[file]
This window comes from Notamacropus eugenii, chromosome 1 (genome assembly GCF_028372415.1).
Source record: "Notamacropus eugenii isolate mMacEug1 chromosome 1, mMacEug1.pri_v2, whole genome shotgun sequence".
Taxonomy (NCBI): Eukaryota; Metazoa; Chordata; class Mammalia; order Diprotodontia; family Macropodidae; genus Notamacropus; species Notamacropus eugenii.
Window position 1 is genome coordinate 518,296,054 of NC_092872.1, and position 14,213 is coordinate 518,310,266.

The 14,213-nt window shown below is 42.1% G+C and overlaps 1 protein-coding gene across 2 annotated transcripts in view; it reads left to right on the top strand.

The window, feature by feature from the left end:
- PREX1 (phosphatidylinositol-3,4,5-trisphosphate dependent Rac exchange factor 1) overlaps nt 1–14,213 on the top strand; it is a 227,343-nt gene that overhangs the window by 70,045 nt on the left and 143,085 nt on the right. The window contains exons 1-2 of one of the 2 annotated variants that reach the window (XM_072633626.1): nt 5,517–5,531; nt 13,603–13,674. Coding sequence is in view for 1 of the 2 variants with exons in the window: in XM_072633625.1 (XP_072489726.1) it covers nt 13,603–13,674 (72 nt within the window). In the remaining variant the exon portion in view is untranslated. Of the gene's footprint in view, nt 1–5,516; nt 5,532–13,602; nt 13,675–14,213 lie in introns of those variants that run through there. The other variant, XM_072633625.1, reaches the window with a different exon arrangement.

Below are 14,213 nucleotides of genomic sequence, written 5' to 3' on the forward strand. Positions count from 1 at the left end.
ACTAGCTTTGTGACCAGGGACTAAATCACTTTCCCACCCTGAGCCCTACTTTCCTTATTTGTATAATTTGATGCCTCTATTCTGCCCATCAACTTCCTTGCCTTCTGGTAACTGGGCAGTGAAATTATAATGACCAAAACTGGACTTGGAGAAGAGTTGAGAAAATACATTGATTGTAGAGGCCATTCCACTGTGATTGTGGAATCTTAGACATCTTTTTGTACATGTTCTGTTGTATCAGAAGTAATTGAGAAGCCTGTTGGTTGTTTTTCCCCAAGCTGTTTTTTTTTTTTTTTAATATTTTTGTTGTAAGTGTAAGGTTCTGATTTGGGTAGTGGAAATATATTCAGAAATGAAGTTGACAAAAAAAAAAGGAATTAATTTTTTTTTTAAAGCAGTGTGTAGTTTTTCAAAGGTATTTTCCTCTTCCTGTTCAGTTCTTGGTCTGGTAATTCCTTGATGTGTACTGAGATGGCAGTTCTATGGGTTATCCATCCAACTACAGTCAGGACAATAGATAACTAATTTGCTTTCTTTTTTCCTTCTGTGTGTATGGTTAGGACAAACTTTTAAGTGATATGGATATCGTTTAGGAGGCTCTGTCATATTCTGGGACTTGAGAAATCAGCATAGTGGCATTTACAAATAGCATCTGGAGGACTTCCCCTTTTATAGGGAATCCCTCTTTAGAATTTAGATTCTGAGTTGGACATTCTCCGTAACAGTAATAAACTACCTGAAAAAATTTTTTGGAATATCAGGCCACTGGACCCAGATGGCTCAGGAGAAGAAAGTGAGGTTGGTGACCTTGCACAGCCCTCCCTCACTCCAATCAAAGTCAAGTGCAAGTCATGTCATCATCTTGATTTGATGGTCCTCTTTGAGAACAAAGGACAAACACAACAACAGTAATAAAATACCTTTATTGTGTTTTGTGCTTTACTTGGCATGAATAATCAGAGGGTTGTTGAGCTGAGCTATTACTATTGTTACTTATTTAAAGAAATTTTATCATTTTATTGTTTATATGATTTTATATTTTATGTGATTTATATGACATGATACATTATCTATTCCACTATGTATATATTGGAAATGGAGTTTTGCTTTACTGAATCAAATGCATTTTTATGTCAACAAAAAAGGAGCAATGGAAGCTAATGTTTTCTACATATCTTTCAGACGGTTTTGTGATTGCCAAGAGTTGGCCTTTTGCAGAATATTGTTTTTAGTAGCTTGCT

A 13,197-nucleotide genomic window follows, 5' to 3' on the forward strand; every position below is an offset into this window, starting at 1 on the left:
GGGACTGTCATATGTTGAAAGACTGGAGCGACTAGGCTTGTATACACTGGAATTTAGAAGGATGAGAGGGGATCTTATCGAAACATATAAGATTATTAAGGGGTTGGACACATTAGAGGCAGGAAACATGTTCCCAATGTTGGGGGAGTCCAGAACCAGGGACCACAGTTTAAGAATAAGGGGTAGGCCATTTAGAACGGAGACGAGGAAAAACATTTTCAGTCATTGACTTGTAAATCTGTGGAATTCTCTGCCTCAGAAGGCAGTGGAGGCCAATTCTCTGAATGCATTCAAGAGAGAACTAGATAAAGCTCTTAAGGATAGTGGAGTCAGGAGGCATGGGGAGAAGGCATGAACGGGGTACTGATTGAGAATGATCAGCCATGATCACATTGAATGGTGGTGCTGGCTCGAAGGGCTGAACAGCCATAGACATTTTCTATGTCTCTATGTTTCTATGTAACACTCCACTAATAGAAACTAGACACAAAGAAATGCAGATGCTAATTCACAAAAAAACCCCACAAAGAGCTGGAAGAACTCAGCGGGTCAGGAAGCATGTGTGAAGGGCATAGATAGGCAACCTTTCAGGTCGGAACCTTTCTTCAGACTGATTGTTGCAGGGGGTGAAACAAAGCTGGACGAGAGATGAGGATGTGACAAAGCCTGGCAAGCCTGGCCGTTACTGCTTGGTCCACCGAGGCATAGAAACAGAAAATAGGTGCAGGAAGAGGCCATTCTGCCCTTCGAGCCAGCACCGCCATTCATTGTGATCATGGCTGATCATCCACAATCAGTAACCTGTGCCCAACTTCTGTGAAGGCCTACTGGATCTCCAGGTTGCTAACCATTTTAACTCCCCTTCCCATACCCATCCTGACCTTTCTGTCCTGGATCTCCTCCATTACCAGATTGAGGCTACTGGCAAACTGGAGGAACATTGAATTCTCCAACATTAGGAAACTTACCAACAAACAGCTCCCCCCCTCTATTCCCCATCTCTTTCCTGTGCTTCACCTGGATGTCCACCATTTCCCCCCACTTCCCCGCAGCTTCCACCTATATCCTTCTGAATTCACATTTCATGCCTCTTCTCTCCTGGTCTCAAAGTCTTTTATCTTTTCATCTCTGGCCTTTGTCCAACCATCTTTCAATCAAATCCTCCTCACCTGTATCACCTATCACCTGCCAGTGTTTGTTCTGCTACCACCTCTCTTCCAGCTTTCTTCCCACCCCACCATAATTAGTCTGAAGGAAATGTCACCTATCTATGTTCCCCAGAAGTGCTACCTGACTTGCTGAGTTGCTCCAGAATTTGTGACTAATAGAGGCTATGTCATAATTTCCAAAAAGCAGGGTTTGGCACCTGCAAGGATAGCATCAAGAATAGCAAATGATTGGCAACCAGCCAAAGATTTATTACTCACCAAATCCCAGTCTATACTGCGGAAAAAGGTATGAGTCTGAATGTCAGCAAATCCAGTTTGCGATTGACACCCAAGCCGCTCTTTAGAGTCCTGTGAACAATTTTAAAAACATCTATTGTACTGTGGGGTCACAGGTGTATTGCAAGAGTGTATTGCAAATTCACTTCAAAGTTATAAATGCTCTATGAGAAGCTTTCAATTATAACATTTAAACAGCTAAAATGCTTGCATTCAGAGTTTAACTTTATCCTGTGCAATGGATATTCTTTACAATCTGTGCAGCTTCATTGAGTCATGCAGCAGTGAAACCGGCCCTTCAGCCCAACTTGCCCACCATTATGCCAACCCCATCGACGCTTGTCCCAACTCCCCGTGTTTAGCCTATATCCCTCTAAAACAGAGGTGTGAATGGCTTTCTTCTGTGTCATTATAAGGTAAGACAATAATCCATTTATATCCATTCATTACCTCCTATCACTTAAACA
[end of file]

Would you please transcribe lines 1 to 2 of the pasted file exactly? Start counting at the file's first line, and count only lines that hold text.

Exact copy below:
This window comes from Notamacropus eugenii, chromosome 1 (genome assembly GCF_028372415.1).
Source record: "Notamacropus eugenii isolate mMacEug1 chromosome 1, mMacEug1.pri_v2, whole genome shotgun sequence".